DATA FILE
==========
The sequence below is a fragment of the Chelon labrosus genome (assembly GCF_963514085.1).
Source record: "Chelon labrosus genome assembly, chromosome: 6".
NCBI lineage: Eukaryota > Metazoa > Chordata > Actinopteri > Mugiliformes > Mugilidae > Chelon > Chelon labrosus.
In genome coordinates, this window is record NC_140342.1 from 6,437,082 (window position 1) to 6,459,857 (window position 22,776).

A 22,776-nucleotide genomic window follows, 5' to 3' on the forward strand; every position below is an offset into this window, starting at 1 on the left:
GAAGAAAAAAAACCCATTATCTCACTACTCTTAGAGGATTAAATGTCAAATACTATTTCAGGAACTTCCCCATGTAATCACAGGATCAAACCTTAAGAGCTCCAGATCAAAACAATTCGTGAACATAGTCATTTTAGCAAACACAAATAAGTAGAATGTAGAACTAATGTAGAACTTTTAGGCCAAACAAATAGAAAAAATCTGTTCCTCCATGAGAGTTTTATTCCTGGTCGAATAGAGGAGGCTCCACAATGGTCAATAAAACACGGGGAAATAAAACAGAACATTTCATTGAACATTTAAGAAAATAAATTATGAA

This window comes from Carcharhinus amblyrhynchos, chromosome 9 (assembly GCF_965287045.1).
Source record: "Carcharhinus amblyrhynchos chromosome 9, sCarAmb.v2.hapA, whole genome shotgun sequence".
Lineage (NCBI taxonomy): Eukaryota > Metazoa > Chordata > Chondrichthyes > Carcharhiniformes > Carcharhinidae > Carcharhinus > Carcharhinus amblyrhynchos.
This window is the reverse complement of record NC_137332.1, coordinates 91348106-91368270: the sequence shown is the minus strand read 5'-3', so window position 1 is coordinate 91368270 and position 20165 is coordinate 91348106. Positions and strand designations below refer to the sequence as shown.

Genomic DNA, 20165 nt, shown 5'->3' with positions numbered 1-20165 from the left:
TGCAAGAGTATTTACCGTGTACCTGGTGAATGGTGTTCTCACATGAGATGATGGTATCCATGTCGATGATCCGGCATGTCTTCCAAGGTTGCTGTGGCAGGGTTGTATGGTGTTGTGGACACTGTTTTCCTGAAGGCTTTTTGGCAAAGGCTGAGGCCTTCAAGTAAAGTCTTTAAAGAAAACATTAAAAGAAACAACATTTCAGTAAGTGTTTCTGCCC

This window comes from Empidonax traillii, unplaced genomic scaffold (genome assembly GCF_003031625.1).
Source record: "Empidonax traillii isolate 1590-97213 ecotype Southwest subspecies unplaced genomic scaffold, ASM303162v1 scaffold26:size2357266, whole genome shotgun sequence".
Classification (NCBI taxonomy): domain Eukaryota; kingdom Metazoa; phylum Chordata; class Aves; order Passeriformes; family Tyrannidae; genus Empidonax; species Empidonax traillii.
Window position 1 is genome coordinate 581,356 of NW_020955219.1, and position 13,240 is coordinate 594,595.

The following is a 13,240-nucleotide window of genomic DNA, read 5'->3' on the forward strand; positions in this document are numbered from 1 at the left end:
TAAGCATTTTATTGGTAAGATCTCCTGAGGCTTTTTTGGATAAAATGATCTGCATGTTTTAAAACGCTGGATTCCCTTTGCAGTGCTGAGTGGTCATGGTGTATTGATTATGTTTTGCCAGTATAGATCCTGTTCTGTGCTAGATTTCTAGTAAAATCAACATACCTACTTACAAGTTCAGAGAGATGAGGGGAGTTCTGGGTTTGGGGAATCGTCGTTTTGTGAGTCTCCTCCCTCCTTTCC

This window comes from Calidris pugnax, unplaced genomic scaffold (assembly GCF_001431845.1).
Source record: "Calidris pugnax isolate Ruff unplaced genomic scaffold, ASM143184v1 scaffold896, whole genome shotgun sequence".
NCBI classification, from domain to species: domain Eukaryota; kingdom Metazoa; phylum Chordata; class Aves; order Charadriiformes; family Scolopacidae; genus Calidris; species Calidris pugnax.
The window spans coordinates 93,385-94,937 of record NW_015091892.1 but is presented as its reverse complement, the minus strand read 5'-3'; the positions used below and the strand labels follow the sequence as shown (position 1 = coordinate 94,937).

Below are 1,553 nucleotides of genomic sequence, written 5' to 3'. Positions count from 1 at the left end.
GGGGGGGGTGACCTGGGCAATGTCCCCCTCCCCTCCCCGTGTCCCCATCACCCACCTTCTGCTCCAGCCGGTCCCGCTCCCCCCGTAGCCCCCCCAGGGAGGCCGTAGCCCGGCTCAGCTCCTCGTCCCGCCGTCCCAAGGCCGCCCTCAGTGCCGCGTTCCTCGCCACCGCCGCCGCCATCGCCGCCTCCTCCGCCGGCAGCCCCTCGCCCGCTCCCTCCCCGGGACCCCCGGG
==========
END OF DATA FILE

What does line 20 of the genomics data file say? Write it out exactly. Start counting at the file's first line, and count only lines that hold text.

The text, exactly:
Source record: "Calidris pugnax isolate Ruff unplaced genomic scaffold, ASM143184v1 scaffold896, whole genome shotgun sequence".